According to the National Cancer Institute, black residents in Wisconsin get cancer at a 22 percent higher rate than white residents do.
In African Americans, the factors responsible for cancer disparities include a poor diet, lifestyle, income, and stress. Also, biological difference and medical access contribute to higher cancer rate amongst them.
Lauren Matthews, a community program coordinator at the college Cancer Center’s Prevention and Outcomes Program, said, “It’s a nationwide problem, but it is heightened because of the level of segregation in Milwaukee.”
Wisconsin Public Radio has reported that Milwaukee College has launched a program that offers free prostate screenings for black men, which also provides community education about cancer screening.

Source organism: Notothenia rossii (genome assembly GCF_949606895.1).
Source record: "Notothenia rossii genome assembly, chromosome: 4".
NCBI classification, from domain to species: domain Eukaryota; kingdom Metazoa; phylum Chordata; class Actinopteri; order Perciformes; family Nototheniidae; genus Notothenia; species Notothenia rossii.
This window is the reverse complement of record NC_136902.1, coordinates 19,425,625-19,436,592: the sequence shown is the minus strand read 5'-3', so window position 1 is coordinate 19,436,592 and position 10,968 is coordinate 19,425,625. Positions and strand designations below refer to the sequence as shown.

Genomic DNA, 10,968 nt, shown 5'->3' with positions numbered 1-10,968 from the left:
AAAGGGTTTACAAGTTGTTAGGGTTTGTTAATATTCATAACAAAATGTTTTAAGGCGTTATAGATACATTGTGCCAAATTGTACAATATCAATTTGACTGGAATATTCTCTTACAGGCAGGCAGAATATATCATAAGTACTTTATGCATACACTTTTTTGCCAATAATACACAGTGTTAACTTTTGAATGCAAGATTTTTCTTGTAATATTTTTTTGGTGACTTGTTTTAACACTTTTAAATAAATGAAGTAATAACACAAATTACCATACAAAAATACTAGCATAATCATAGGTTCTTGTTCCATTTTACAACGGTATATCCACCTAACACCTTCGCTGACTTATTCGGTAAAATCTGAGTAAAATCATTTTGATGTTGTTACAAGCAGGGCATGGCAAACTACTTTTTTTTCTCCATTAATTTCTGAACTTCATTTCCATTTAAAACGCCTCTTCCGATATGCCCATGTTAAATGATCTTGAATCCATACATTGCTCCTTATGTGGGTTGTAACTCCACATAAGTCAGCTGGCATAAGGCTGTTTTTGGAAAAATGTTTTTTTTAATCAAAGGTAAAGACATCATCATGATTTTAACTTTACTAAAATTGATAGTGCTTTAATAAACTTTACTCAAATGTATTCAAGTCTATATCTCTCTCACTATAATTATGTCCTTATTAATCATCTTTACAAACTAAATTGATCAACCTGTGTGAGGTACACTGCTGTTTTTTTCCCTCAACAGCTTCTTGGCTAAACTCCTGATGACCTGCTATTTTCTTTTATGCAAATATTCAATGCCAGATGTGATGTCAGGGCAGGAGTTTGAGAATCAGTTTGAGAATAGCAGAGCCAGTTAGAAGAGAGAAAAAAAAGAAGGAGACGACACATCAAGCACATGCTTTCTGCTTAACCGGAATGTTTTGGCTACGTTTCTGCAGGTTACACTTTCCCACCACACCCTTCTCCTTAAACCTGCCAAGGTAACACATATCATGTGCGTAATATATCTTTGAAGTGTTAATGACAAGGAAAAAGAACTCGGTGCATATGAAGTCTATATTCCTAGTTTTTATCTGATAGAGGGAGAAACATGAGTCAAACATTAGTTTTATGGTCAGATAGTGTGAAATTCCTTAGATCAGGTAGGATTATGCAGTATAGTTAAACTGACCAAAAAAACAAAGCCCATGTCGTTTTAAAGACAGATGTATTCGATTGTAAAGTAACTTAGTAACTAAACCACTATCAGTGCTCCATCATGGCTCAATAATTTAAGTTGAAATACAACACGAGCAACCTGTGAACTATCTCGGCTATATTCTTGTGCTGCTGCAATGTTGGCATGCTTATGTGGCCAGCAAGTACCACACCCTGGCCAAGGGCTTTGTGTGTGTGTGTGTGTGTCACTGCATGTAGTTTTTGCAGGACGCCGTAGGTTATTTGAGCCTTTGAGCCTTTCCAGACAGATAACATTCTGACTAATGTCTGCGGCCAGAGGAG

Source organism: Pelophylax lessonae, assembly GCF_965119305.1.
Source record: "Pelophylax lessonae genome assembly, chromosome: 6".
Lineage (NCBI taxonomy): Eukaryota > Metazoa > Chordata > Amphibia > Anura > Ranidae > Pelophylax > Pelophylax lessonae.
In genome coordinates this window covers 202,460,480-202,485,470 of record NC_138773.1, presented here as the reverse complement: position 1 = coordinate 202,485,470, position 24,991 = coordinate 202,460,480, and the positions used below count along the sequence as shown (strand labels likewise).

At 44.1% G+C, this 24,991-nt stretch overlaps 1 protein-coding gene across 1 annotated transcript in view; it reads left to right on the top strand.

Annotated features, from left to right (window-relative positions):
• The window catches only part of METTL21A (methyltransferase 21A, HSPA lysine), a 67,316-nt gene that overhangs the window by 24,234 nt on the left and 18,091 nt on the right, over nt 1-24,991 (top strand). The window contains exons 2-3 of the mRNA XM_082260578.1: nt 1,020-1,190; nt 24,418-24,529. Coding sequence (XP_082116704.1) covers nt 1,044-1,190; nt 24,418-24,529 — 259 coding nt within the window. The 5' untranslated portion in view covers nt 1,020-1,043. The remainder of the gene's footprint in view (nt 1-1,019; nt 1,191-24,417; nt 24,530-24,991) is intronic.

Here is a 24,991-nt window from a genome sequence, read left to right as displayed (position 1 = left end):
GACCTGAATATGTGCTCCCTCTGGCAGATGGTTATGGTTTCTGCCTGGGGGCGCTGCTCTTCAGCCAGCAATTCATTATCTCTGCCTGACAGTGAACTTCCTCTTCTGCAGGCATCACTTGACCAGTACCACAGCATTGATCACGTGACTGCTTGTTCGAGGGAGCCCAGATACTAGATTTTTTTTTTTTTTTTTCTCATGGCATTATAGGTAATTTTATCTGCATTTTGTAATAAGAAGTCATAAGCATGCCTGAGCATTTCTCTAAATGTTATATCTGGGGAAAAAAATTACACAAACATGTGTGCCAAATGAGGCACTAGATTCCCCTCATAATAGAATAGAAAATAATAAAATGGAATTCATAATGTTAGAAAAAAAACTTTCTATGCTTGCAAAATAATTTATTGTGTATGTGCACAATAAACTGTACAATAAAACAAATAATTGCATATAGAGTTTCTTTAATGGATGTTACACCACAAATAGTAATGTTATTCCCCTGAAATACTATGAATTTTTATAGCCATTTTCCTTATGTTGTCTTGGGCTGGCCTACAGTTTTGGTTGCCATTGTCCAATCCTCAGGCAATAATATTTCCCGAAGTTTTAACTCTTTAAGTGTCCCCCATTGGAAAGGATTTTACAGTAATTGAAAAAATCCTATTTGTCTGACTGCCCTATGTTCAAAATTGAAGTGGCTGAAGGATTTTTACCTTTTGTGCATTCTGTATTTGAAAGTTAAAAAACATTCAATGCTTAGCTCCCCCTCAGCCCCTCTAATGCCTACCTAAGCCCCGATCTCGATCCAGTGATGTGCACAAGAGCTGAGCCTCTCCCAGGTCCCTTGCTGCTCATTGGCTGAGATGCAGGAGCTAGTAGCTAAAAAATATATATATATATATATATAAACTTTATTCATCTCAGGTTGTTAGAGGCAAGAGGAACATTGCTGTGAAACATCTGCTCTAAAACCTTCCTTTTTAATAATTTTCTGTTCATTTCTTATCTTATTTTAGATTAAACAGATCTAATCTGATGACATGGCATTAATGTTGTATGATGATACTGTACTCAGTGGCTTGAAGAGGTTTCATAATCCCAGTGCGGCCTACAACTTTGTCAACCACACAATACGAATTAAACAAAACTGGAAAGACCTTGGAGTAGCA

Matthews said, “There needs to be a lot more conversation about cancer – not just where to get it treated – but on the prevention side.”
The researchers of the college are also studying breast cancer, colorectal cancer and smoking with $435,000 as a funding help from the Greater Milwaukee Foundation.
The foundation’s senior director Janel Hines said, “Although cancer can affect any person in our community, data makes clear that the disease’s impact on communities of color can be disproportionate, warranting deeper study.”